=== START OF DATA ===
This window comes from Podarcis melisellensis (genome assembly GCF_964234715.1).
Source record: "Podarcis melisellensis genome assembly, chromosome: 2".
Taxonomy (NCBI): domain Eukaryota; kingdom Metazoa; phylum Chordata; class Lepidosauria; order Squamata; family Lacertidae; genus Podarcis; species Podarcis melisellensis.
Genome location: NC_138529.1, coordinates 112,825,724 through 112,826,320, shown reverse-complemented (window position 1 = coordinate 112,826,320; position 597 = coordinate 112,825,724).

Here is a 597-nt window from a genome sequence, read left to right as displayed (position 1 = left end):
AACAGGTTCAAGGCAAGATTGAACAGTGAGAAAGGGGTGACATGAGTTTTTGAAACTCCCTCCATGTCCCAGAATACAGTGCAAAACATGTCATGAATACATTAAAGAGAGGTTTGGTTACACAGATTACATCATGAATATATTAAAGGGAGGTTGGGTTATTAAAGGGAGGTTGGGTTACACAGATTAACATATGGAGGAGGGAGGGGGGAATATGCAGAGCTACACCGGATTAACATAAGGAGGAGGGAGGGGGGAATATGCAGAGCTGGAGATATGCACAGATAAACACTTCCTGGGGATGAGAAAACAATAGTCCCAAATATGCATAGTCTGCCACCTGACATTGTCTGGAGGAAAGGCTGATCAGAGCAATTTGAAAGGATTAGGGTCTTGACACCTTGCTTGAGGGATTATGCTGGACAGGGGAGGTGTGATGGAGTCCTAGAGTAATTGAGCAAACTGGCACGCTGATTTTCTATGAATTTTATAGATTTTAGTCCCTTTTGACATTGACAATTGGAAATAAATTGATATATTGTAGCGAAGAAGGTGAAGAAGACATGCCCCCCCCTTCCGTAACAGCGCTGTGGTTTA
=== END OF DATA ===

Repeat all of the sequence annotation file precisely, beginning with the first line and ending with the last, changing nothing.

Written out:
This window comes from Podarcis melisellensis (genome assembly GCF_964234715.1).
Source record: "Podarcis melisellensis genome assembly, chromosome: 2".
Taxonomy (NCBI): domain Eukaryota; kingdom Metazoa; phylum Chordata; class Lepidosauria; order Squamata; family Lacertidae; genus Podarcis; species Podarcis melisellensis.
Genome location: NC_138529.1, coordinates 112,825,724 through 112,826,320, shown reverse-complemented (window position 1 = coordinate 112,826,320; position 597 = coordinate 112,825,724).

Here is a 597-nt window from a genome sequence, read left to right as displayed (position 1 = left end):
AACAGGTTCAAGGCAAGATTGAACAGTGAGAAAGGGGTGACATGAGTTTTTGAAACTCCCTCCATGTCCCAGAATACAGTGCAAAACATGTCATGAATACATTAAAGAGAGGTTTGGTTACACAGATTACATCATGAATATATTAAAGGGAGGTTGGGTTATTAAAGGGAGGTTGGGTTACACAGATTAACATATGGAGGAGGGAGGGGGGAATATGCAGAGCTACACCGGATTAACATAAGGAGGAGGGAGGGGGGAATATGCAGAGCTGGAGATATGCACAGATAAACACTTCCTGGGGATGAGAAAACAATAGTCCCAAATATGCATAGTCTGCCACCTGACATTGTCTGGAGGAAAGGCTGATCAGAGCAATTTGAAAGGATTAGGGTCTTGACACCTTGCTTGAGGGATTATGCTGGACAGGGGAGGTGTGATGGAGTCCTAGAGTAATTGAGCAAACTGGCACGCTGATTTTCTATGAATTTTATAGATTTTAGTCCCTTTTGACATTGACAATTGGAAATAAATTGATATATTGTAGCGAAGAAGGTGAAGAAGACATGCCCCCCCCTTCCGTAACAGCGCTGTGGTTTA